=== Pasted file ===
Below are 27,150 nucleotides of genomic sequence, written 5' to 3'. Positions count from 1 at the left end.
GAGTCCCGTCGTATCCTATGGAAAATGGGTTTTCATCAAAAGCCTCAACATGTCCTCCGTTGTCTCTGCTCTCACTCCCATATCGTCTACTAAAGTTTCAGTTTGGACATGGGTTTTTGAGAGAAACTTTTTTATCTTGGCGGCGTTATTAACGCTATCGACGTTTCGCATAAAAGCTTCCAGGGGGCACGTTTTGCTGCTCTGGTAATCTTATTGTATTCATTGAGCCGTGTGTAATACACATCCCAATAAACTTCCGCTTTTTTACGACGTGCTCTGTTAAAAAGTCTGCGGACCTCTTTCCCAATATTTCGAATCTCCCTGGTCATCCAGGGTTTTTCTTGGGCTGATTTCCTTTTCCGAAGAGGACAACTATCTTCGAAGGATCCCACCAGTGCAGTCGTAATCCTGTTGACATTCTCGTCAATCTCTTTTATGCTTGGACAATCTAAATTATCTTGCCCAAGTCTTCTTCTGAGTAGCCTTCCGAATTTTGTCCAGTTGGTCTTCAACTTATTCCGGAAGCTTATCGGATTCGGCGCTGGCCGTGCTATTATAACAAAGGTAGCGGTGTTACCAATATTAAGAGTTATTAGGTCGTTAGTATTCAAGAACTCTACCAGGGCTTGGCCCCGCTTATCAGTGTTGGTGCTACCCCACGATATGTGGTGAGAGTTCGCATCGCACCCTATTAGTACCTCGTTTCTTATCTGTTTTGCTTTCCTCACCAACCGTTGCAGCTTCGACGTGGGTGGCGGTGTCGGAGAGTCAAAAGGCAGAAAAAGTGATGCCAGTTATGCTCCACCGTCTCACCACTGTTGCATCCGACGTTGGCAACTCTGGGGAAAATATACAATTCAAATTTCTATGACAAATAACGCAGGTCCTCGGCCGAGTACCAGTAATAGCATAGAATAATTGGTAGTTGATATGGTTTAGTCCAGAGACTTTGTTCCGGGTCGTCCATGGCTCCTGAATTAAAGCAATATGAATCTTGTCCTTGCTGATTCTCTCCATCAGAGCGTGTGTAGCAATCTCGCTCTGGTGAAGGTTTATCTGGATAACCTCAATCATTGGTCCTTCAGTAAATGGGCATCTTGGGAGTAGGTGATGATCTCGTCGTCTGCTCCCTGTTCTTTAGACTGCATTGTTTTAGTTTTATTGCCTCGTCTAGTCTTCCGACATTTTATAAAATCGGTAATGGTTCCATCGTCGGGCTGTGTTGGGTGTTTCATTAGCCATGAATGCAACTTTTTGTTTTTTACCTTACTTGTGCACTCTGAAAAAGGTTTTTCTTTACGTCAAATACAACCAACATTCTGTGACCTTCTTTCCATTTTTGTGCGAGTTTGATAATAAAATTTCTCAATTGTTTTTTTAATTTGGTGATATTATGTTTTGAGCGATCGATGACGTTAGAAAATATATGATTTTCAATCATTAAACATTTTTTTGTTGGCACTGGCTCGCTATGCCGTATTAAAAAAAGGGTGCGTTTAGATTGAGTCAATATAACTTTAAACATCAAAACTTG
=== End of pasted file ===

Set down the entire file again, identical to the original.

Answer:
Below are 27,150 nucleotides of genomic sequence, written 5' to 3'. Positions count from 1 at the left end.
GAGTCCCGTCGTATCCTATGGAAAATGGGTTTTCATCAAAAGCCTCAACATGTCCTCCGTTGTCTCTGCTCTCACTCCCATATCGTCTACTAAAGTTTCAGTTTGGACATGGGTTTTTGAGAGAAACTTTTTTATCTTGGCGGCGTTATTAACGCTATCGACGTTTCGCATAAAAGCTTCCAGGGGGCACGTTTTGCTGCTCTGGTAATCTTATTGTATTCATTGAGCCGTGTGTAATACACATCCCAATAAACTTCCGCTTTTTTACGACGTGCTCTGTTAAAAAGTCTGCGGACCTCTTTCCCAATATTTCGAATCTCCCTGGTCATCCAGGGTTTTTCTTGGGCTGATTTCCTTTTCCGAAGAGGACAACTATCTTCGAAGGATCCCACCAGTGCAGTCGTAATCCTGTTGACATTCTCGTCAATCTCTTTTATGCTTGGACAATCTAAATTATCTTGCCCAAGTCTTCTTCTGAGTAGCCTTCCGAATTTTGTCCAGTTGGTCTTCAACTTATTCCGGAAGCTTATCGGATTCGGCGCTGGCCGTGCTATTATAACAAAGGTAGCGGTGTTACCAATATTAAGAGTTATTAGGTCGTTAGTATTCAAGAACTCTACCAGGGCTTGGCCCCGCTTATCAGTGTTGGTGCTACCCCACGATATGTGGTGAGAGTTCGCATCGCACCCTATTAGTACCTCGTTTCTTATCTGTTTTGCTTTCCTCACCAACCGTTGCAGCTTCGACGTGGGTGGCGGTGTCGGAGAGTCAAAAGGCAGAAAAAGTGATGCCAGTTATGCTCCACCGTCTCACCACTGTTGCATCCGACGTTGGCAACTCTGGGGAAAATATACAATTCAAATTTCTATGACAAATAACGCAGGTCCTCGGCCGAGTACCAGTAATAGCATAGAATAATTGGTAGTTGATATGGTTTAGTCCAGAGACTTTGTTCCGGGTCGTCCATGGCTCCTGAATTAAAGCAATATGAATCTTGTCCTTGCTGATTCTCTCCATCAGAGCGTGTGTAGCAATCTCGCTCTGGTGAAGGTTTATCTGGATAACCTCAATCATTGGTCCTTCAGTAAATGGGCATCTTGGGAGTAGGTGATGATCTCGTCGTCTGCTCCCTGTTCTTTAGACTGCATTGTTTTAGTTTTATTGCCTCGTCTAGTCTTCCGACATTTTATAAAATCGGTAATGGTTCCATCGTCGGGCTGTGTTGGGTGTTTCATTAGCCATGAATGCAACTTTTTGTTTTTTACCTTACTTGTGCACTCTGAAAAAGGTTTTTCTTTACGTCAAATACAACCAACATTCTGTGACCTTCTTTCCATTTTTGTGCGAGTTTGATAATAAAATTTCTCAATTGTTTTTTTAATTTGGTGATATTATGTTTTGAGCGATCGATGACGTTAGAAAATATATGATTTTCAATCATTAAACATTTTTTTGTTGGCACTGGCTCGCTATGCCGTATTAAAAAAAGGGTGCGTTTAGATTGAGTCAATATAACTTTAAACATCAAAACTTG